For Japan, 2018 marks the 150th anniversary of the Meiji Restoration; the name given to the events of 1868 that saw the downfall of the Tokugawa shogunate (or bakufu) and the creation of a new government with a central focus on Imperial rule under the Emperor Meiji. The Restoration is one of the two great divides of modern Japanese history, the other being Japan's defeat by the Allied powers in August 1945.

There are varying viewpoints regarding the character of the Meiji Restoration. While in some ways it can be regarded as a revolution, it wasn't the case that Tokugawa was killed, in the way that the royal family was killed during the French Revolution. Edo Castle — where the shogun resided — surrendered and was handed over without bloodshed. And although the Meiji Restoration marked the end of shogunate rule by the Tokugawa dynasty, it was members of the same samurai class as the shoguns themselves who ended it — albeit members of samurai clans from outlying areas such as the Satsuma and Choshu domains (which correspond to the modern prefectures of Kagoshima and Yamaguchi).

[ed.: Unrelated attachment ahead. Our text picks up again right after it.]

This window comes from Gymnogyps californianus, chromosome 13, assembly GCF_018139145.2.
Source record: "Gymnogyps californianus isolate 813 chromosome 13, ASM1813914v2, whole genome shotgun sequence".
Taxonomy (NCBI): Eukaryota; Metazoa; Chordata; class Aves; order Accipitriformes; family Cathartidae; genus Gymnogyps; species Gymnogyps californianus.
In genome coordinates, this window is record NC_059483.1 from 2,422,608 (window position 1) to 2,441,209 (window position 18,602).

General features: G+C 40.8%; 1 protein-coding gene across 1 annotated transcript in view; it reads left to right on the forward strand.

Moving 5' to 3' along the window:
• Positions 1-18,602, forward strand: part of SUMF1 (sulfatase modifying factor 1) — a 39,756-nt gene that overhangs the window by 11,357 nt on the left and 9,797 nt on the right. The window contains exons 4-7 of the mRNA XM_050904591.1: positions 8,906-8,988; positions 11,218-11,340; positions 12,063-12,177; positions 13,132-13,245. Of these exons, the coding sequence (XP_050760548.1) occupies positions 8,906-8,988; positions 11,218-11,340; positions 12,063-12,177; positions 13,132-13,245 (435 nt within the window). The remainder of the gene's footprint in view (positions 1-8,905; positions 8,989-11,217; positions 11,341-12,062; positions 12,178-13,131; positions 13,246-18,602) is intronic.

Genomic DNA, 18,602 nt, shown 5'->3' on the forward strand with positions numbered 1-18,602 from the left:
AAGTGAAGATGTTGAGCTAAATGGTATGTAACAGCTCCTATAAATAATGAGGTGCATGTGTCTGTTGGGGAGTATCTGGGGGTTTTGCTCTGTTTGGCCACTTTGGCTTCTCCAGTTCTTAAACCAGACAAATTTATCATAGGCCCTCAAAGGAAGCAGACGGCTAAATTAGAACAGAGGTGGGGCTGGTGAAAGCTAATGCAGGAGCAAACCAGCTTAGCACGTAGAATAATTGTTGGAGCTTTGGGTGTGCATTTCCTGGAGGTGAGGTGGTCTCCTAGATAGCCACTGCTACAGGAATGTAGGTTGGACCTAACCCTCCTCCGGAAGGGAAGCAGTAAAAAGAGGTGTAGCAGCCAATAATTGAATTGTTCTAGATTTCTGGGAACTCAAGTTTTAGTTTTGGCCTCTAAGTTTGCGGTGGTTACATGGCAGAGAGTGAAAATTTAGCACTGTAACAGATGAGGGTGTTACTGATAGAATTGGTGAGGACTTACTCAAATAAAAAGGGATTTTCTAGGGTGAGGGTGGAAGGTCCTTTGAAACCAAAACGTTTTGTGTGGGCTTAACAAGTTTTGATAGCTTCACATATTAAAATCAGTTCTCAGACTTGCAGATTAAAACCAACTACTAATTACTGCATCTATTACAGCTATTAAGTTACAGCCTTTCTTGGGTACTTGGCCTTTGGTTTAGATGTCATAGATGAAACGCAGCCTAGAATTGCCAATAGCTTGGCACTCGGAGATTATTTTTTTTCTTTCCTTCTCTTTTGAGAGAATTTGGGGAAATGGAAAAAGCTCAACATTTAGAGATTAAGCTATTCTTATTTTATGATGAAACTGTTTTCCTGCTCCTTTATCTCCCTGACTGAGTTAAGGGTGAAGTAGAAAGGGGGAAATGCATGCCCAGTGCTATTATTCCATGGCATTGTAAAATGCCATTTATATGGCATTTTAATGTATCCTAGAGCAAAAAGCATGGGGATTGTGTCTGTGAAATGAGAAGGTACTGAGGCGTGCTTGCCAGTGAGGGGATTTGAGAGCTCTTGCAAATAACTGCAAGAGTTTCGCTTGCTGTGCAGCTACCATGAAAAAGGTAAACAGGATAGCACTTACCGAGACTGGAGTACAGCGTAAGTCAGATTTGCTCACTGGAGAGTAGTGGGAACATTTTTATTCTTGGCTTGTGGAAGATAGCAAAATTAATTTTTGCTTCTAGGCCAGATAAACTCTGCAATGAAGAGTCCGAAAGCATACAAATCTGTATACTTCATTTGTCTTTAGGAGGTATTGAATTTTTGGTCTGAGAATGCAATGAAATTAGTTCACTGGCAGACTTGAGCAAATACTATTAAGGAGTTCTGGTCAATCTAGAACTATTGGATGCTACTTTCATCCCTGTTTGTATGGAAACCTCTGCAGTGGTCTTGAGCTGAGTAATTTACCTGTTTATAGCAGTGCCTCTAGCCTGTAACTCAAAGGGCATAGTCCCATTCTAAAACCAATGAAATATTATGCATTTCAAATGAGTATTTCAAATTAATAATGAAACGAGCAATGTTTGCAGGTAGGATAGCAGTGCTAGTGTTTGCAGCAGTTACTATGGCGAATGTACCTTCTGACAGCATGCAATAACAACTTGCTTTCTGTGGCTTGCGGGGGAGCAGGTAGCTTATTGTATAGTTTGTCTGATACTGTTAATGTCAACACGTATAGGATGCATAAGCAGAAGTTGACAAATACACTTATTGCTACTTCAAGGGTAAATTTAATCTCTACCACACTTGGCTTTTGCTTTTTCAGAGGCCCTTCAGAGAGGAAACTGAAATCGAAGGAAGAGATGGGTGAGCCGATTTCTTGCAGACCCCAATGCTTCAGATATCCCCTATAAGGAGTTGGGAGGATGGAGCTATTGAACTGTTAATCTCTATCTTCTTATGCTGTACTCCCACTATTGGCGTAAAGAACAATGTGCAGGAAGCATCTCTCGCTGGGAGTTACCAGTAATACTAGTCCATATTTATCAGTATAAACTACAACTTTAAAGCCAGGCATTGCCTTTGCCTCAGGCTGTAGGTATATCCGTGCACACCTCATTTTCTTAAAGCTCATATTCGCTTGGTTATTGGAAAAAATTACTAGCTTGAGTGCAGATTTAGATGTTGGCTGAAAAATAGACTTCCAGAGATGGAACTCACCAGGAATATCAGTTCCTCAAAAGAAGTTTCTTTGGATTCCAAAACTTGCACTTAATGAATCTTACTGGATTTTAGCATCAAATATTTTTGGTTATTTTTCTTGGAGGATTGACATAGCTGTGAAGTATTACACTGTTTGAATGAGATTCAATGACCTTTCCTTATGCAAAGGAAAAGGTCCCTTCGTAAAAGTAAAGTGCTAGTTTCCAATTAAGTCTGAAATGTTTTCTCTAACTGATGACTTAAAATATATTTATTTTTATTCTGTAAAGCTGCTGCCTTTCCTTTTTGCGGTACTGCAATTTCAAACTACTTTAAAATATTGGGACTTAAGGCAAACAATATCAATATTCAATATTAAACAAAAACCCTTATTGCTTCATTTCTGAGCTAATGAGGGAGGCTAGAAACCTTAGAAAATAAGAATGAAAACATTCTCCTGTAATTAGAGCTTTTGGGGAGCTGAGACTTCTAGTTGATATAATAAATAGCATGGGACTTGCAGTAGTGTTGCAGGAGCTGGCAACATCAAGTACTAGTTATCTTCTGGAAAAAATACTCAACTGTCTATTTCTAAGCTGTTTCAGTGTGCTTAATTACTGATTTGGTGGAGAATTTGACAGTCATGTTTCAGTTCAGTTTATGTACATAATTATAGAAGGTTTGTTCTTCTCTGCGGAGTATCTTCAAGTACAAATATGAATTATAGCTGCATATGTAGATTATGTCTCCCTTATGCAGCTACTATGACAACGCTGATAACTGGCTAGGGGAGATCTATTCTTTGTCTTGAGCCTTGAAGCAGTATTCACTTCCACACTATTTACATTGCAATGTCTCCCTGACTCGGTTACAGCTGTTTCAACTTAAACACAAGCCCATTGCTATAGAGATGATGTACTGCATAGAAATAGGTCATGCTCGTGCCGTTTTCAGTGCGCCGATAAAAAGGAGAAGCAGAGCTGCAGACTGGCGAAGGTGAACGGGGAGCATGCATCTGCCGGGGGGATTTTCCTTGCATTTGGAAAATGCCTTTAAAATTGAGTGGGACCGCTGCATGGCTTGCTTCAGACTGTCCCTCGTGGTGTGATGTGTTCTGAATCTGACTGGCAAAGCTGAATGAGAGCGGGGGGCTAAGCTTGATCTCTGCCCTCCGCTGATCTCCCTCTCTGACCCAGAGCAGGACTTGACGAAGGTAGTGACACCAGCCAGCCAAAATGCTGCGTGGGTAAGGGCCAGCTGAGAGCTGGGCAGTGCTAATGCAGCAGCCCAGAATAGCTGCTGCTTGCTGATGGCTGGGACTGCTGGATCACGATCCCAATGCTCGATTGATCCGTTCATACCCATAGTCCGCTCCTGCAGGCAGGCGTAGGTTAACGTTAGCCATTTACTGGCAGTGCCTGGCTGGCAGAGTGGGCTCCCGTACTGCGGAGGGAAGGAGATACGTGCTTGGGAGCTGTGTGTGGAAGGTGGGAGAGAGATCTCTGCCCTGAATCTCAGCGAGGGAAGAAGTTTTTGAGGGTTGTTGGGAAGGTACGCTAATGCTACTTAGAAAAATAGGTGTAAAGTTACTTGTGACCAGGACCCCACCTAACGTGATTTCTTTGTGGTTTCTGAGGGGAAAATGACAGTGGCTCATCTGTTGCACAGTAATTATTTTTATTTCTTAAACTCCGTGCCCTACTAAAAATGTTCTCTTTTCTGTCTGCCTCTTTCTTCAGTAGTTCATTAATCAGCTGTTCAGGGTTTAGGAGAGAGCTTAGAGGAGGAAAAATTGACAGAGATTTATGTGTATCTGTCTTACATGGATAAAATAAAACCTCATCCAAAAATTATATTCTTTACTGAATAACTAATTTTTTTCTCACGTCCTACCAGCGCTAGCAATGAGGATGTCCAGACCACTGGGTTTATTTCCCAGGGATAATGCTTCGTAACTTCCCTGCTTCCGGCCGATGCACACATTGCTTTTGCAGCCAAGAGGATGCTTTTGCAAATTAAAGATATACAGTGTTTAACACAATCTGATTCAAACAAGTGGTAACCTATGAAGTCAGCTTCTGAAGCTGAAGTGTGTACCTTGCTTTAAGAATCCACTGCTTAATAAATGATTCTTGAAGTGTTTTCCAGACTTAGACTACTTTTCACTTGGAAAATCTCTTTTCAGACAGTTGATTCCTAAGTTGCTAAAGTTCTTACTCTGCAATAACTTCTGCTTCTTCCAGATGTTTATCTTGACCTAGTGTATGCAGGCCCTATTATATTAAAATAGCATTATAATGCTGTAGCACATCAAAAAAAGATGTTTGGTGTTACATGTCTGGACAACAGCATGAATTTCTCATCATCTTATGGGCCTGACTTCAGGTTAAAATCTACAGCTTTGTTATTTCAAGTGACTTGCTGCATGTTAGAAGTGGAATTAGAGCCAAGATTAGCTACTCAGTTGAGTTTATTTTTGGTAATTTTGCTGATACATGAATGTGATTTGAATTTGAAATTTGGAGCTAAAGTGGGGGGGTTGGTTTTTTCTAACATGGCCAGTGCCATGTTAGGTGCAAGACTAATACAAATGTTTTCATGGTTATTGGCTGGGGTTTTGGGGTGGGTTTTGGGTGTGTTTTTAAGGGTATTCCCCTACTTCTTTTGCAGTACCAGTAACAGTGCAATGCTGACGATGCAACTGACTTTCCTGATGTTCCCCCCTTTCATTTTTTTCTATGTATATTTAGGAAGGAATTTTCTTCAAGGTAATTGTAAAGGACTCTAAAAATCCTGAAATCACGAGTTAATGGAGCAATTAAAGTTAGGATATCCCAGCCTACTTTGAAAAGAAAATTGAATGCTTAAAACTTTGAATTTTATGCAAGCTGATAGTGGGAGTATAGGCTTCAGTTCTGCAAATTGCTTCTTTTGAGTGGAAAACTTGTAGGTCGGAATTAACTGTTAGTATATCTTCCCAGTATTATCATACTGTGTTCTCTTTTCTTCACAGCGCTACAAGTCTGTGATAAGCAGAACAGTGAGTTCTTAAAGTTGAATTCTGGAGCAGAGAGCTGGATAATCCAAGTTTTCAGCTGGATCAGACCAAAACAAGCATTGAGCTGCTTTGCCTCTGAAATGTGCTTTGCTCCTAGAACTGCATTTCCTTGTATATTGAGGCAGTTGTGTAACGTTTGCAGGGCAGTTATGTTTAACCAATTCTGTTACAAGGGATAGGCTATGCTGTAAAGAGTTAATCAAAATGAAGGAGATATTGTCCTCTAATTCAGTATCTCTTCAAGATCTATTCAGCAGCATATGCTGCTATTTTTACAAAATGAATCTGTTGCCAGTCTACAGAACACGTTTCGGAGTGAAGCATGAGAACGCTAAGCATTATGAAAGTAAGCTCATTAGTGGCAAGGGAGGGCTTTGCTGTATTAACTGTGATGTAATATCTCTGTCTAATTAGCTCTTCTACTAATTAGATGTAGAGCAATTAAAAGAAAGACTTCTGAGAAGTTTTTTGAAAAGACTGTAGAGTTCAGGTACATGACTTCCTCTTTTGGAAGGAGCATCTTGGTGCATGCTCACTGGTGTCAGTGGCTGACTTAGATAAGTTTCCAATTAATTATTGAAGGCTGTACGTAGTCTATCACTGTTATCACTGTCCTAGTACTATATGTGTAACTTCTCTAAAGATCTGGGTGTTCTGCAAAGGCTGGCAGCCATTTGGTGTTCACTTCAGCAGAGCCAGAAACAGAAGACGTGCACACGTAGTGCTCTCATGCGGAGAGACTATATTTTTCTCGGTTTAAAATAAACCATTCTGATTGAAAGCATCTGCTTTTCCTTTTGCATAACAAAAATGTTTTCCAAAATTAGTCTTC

It was also not the case that the lords of those feudal domains who drove the Tokugawa shogunate to its demise took over as the subsequent rulers in place of the Tokugawa clan. The ultimate outcome of the Meiji Restoration was that the Emperor was restored as Japan's supreme ruler, and that samurai from the Satsuma and Choshu domains — and eventually those of lower rank from other parts of the country — became the key players in the new government.